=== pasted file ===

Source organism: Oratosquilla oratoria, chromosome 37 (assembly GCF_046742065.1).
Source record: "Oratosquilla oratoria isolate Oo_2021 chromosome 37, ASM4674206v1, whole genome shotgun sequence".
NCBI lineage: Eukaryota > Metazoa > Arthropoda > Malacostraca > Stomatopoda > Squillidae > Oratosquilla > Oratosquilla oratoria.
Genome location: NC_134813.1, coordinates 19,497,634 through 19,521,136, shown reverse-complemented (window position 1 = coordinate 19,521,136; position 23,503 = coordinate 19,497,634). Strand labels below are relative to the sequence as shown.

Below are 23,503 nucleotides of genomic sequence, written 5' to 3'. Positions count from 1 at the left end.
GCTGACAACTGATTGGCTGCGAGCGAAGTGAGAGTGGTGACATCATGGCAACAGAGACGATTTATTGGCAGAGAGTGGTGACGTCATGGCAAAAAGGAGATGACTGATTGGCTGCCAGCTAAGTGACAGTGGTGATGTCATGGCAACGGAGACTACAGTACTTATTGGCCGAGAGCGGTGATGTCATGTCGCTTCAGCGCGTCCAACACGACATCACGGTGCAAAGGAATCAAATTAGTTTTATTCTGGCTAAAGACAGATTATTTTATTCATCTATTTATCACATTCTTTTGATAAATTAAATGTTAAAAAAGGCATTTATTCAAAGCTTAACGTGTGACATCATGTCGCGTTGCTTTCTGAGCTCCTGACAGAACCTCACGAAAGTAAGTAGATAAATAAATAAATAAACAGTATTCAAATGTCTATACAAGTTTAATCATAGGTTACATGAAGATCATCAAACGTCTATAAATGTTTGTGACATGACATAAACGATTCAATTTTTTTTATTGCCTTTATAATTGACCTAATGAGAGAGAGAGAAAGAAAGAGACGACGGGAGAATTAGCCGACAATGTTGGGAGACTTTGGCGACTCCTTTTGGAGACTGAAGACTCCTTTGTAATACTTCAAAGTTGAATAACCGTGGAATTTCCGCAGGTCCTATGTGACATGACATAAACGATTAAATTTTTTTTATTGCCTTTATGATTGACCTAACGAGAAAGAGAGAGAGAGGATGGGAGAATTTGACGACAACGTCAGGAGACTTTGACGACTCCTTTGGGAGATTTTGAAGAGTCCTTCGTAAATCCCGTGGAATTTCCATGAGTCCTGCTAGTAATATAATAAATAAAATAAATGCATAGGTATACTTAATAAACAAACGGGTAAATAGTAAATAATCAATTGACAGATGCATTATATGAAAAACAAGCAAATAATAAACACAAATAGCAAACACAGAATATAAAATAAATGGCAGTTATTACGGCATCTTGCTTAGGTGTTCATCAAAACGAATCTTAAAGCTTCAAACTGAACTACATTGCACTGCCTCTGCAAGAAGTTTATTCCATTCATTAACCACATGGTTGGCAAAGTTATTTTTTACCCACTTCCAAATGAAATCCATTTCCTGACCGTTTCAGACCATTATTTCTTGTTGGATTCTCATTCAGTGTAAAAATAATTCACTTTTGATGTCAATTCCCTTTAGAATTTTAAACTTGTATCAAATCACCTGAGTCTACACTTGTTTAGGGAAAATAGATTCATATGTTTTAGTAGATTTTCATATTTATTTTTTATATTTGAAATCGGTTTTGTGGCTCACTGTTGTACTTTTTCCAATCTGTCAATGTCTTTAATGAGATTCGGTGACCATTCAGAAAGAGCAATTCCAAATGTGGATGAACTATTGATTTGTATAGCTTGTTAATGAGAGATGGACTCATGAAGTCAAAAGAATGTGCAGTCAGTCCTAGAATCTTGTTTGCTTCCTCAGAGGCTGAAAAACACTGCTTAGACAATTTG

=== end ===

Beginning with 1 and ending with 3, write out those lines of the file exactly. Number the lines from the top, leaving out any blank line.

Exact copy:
Source organism: Oratosquilla oratoria, chromosome 37 (assembly GCF_046742065.1).
Source record: "Oratosquilla oratoria isolate Oo_2021 chromosome 37, ASM4674206v1, whole genome shotgun sequence".
NCBI lineage: Eukaryota > Metazoa > Arthropoda > Malacostraca > Stomatopoda > Squillidae > Oratosquilla > Oratosquilla oratoria.